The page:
Proposed federal grant reforms would raise single-audit threshold


Proposed reforms designed to streamline and improve the way the federal government administers more than $600 billion in grants annually were published Friday by the Office of Management and Budget (OMB).

The OMB is proposing broad reforms to compliance audits performed under OMB Circular A-133, Audits of States, Local Governments, and Non-Profit Organizations (also referred to as single audits or Circular A-133 audits). A number of other key grant reforms also are proposed.

If the proposal is approved, the threshold that triggers a single-audit requirement would be raised from $500,000 a year to $750,000 a year.

The proposal, titled Proposed OMB Uniform Guidance: Cost Principles, Audit, and Administrative Requirements for Federal Awards, was developed to combine multiple federal regulations for administering grants into a single, comprehensive, streamlined policy guide.

Proposed changes are designed to eliminate unnecessary and redundant requirements to achieve better outcomes at a lower cost. The OMB is seeking comments on the proposal by May 2.

The AICPA Governmental Audit Quality Center (GAQC) plans to comment on the proposal and seeks feedback from members to consider for its comment letter. Feedback is requested by March 8 at Access GAQC Alert No. 211 for more information about the proposal.

The increase in the threshold for single audits would mean that states, local governments, and not-for-profit entities that spend $750,000 or more in federal awards in a year would be required to undergo a single audit.

Entities that spend less than $750,000 in federal awards in a year would be required to make records available for review or audit by appropriate officials of the federal agency, passthrough entity, and the U.S. Government Accountability Office, according to the proposal.

The OMB proposes a number of other changes to the current rules for determining which federal programs will be audited as part of a single audit and that the number of types of compliance requirements to be tested in a single audit be reduced from 14 to six. These would be:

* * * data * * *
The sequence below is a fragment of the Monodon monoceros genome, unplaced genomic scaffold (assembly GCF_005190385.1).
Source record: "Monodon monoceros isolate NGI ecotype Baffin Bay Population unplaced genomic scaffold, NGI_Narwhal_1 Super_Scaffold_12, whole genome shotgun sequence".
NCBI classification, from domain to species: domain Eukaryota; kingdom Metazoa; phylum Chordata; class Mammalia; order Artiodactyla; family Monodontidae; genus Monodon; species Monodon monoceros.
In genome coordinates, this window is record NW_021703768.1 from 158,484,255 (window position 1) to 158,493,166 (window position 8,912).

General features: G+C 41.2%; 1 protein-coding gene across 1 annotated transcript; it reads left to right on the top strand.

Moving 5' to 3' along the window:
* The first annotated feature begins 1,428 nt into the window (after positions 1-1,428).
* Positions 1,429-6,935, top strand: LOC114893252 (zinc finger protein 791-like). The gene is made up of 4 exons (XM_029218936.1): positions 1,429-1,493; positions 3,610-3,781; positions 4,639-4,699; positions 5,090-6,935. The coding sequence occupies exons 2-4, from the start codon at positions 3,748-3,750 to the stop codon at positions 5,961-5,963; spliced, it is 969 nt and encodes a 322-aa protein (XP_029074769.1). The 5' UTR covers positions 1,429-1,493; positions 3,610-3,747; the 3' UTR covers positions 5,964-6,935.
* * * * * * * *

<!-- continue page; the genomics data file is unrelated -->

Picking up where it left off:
• Activities allowed or unallowed, and allowable costs/costs principles.
  • Cash management.
  • Eligibility.
  • Reporting.
  • Subrecipient monitoring.
  • Special tests and provisions.

In addition, more detail will be required to be reported in auditor findings, but the questioned cost threshold for reporting will be increased from $10,000 to $25,000.

Eight existing OMB circulars will be combined into one document, which will clarify key differences for different entities. In addition, a blog post on the OMB website by OMB Controller Danny Werfel says the proposal is designed to:

  • Simplify the reporting requirements that grantees must obey in justifying salaries and wages charged to grants.
  • Ensure that federal agencies better review applicants’ financial risks and the merits of applications before grants are provided.
  • Provide guidance to make sure robust oversight of subrecipients is conducted.
  • Focus more audit resources on preventing waste, fraud, and abuse.
  • Hold agencies accountable for results and addressing weakness among grant recipients.

OMB is offering a free, one-hour webcast Feb. 8 at 11 a.m. for the public to learn more about the proposal. Information on how to access the webcast is available at

Ken Tysiac ( ) is a JofA senior editor.


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